Interest rate fluctuations in particular may significantly reduce consumers' desire or ability to purchase new homes with mortgages or to refinance existing home mortgage loans. Changes in mortgage interest rates and varying demands for housing impact the home loan mortgage industry. Rising mortgage interest rates usually result in a decreased demand for purchase-money and refinanced home mortgage loans, particularly where many homeowners have already secured initial home-purchase financing or refinanced their existing home mortgage loans during a prior low interest rate environment. This uncertainty can have a negative effect on our ability to make mortgage referrals to, and generate advertising from, our mortgage lender customers, which can, in turn, have an adverse affect on our business, operating results and financial condition.

Our business may be harmed if we do not comply with federal, state and local laws governing the real estate and mortgage industry.

        Our mortgage referral services and some of our mortgage content websites are governed by specific federal, state and local laws, including the Real Estate Settlement Procedures Act, or RESPA, state and local real estate and mortgage broker licensing laws, federal and state laws prohibiting unfair and deceptive acts and practices, and federal and state advertising and "Do Not Call" laws. RESPA prohibits the payment or receipt of fees for the referral of business related to, as well as fee shares, splits, and unearned fees in connection with the provision of, residential real estate settlement services, including real estate and mortgage brokerage services. RESPA permits payments pursuant to cooperative brokerage and referral arrangements or agreements between real estate agents and brokers. RESPA also permits payments for goods or facilities furnished or for services actually performed, so long as those payments bear a reasonable relationship to the market value of the goods or facilities furnished or the services performed, excluding the value of any referrals that may be provided in connection with such goods, facilities or services. Moreover, because we are an aggregator of rate and other information, we may be subject to federal and state laws and regulations that provide broad rights to consumers to pursue private claims to address grievances arising from financing transactions, and that impose restrictions on the advertisement of credit terms. Our noncompliance with the requirements established by any of these laws and related regulations could subject us to revocation of required licenses, indemnification liability, class action lawsuits, administrative enforcement actions and civil and criminal liability.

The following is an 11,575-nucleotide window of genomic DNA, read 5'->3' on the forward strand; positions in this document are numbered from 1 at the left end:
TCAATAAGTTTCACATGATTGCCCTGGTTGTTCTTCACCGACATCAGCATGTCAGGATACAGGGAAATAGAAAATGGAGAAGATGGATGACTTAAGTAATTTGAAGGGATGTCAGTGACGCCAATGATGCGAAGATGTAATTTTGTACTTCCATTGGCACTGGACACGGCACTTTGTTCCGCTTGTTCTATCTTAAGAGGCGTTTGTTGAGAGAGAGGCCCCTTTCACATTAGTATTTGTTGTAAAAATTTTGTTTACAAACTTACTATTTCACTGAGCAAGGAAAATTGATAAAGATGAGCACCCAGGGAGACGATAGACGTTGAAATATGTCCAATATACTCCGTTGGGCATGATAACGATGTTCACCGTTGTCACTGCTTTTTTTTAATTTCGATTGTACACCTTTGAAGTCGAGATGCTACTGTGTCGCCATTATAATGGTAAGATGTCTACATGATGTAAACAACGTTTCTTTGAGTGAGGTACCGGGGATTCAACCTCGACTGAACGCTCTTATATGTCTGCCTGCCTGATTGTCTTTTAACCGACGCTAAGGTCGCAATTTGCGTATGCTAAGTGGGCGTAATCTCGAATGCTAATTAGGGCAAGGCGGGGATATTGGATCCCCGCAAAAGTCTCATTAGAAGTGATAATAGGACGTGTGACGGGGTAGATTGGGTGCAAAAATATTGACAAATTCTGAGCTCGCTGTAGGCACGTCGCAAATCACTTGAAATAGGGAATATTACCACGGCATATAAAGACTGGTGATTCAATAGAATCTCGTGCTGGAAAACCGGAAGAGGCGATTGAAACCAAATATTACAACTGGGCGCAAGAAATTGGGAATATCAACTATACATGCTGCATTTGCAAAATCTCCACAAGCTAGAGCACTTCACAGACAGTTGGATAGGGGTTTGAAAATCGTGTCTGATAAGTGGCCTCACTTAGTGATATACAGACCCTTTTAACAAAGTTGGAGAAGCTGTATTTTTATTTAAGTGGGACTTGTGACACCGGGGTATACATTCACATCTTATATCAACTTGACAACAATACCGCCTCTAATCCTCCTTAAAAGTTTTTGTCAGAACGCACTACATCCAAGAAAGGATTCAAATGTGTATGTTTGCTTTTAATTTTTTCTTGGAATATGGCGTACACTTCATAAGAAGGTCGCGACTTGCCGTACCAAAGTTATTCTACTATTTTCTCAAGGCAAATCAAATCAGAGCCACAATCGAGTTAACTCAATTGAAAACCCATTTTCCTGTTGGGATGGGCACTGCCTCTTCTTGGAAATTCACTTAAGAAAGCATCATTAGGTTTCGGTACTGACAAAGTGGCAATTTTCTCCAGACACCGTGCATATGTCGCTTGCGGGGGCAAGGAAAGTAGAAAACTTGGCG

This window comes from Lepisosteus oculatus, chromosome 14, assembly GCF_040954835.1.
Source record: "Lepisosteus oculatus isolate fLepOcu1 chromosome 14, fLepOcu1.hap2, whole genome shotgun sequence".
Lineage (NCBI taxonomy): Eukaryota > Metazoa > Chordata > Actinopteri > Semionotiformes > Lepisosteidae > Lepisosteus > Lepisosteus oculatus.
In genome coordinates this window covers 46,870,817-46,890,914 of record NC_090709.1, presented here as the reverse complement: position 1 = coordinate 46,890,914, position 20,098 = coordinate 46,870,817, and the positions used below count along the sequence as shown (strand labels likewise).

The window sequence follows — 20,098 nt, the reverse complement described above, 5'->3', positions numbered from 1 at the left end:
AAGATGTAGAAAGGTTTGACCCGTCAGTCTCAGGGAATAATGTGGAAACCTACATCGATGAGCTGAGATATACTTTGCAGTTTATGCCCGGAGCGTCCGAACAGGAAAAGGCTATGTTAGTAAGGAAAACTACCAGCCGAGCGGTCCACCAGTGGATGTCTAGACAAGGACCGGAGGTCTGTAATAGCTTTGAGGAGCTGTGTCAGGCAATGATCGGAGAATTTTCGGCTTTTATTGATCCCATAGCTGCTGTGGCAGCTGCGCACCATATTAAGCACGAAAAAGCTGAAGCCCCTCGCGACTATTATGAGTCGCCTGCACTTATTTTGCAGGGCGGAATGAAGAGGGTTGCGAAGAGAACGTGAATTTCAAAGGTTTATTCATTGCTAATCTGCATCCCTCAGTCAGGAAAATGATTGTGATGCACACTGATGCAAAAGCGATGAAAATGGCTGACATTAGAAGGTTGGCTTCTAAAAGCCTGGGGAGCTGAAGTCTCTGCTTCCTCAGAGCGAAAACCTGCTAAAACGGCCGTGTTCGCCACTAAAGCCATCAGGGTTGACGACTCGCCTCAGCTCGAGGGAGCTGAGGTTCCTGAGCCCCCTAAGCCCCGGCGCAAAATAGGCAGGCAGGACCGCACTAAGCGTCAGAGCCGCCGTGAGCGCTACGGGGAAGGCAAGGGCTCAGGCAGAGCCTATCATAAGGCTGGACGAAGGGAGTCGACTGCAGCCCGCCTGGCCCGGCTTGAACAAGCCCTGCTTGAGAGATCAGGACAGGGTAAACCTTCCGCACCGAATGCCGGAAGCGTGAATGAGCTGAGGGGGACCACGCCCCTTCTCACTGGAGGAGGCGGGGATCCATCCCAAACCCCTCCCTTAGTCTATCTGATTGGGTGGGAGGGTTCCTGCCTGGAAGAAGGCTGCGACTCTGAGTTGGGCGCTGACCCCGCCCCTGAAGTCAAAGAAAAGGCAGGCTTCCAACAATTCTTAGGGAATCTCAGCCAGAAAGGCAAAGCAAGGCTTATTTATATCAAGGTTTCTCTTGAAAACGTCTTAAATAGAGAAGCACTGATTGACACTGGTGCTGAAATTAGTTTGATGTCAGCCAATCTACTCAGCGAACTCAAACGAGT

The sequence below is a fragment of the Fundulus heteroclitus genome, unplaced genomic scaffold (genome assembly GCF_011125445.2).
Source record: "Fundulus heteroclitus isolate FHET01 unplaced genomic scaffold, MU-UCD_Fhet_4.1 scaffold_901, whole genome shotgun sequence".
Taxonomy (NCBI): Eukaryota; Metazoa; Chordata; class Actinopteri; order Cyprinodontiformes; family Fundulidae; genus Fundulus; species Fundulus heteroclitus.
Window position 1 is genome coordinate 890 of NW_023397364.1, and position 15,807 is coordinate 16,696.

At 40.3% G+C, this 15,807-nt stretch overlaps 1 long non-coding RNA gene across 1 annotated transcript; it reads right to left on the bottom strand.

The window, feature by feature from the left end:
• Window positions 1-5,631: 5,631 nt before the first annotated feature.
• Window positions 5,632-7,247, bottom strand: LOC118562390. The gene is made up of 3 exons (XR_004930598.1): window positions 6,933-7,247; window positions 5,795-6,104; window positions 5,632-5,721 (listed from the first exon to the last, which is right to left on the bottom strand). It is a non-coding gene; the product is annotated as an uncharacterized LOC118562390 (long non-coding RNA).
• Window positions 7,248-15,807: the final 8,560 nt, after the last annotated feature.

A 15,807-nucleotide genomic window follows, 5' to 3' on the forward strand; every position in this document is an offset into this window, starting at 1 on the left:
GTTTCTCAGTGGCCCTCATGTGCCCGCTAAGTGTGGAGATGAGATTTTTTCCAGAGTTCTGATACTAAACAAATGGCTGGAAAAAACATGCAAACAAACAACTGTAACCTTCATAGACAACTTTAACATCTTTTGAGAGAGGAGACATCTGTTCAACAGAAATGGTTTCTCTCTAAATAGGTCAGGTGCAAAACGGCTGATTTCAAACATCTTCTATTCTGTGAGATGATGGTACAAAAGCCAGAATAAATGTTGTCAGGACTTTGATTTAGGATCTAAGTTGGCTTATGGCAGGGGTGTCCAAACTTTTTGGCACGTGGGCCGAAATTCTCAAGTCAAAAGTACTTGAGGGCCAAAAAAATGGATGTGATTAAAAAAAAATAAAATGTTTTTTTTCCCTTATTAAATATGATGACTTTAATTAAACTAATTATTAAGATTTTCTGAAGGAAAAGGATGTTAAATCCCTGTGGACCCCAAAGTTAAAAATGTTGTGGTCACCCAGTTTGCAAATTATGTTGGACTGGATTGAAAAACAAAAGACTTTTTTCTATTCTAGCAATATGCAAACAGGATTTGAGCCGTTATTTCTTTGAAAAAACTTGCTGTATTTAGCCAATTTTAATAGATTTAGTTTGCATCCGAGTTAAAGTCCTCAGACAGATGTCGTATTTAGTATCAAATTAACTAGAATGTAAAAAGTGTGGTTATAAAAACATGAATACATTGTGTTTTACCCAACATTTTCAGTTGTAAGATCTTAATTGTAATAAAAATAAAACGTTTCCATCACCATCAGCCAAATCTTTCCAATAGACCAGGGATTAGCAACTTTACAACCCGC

Many of our customer referral activities for our lender partners are subject to a variety of federal and state laws and regulations, including federal truth in lending, consumer lending, and equal credit opportunity laws, as well as state usury and other laws. Any failure to comply with these laws, our entry into jurisdictions with more stringent regulatory requirements, or any adverse change in these laws, whether by the adoption of new laws or changes in the interpretation of existing laws, could subject us to fines and penalties or mandated changes in the conduct of our business, and could impair our business reputation, all of which could cause our business, operations and financial condition to suffer.

Risks Related to This Offering and Our Class A Common Stock

The price of our Class A common stock may be volatile.

        Before this offering, there was no public trading market for our Class A common stock, and we cannot assure you that one will develop or be sustained after this offering. If a market does not develop or is not sustained, it may be difficult for you to sell your shares of Class A common stock at an attractive price or at all. We cannot predict the prices at which our common stock will trade.

25



        The initial public offering price of our Class A common stock will be determined through our negotiations with the underwriters, and may not bear any relationship to the market price at which our Class A common stock will trade after this offering or to any other established criteria of the value of our business. The trading price of our Class A common stock following this offering may fluctuate substantially. The price of our Class A common stock that will prevail in the market after this offering may be higher or lower than the price you pay, depending on many factors, some of which are beyond our control and may not be related to our operating performance. It is possible that, in future quarters, our operating results may be below the expectations of securities analysts or investors. As a result of these and other factors, the price of our Class A common stock may decline, possibly materially. These fluctuations could cause you to lose all or part of your investment in our Class A common stock. Factors that could cause fluctuations in the trading price of our Class A common stock include: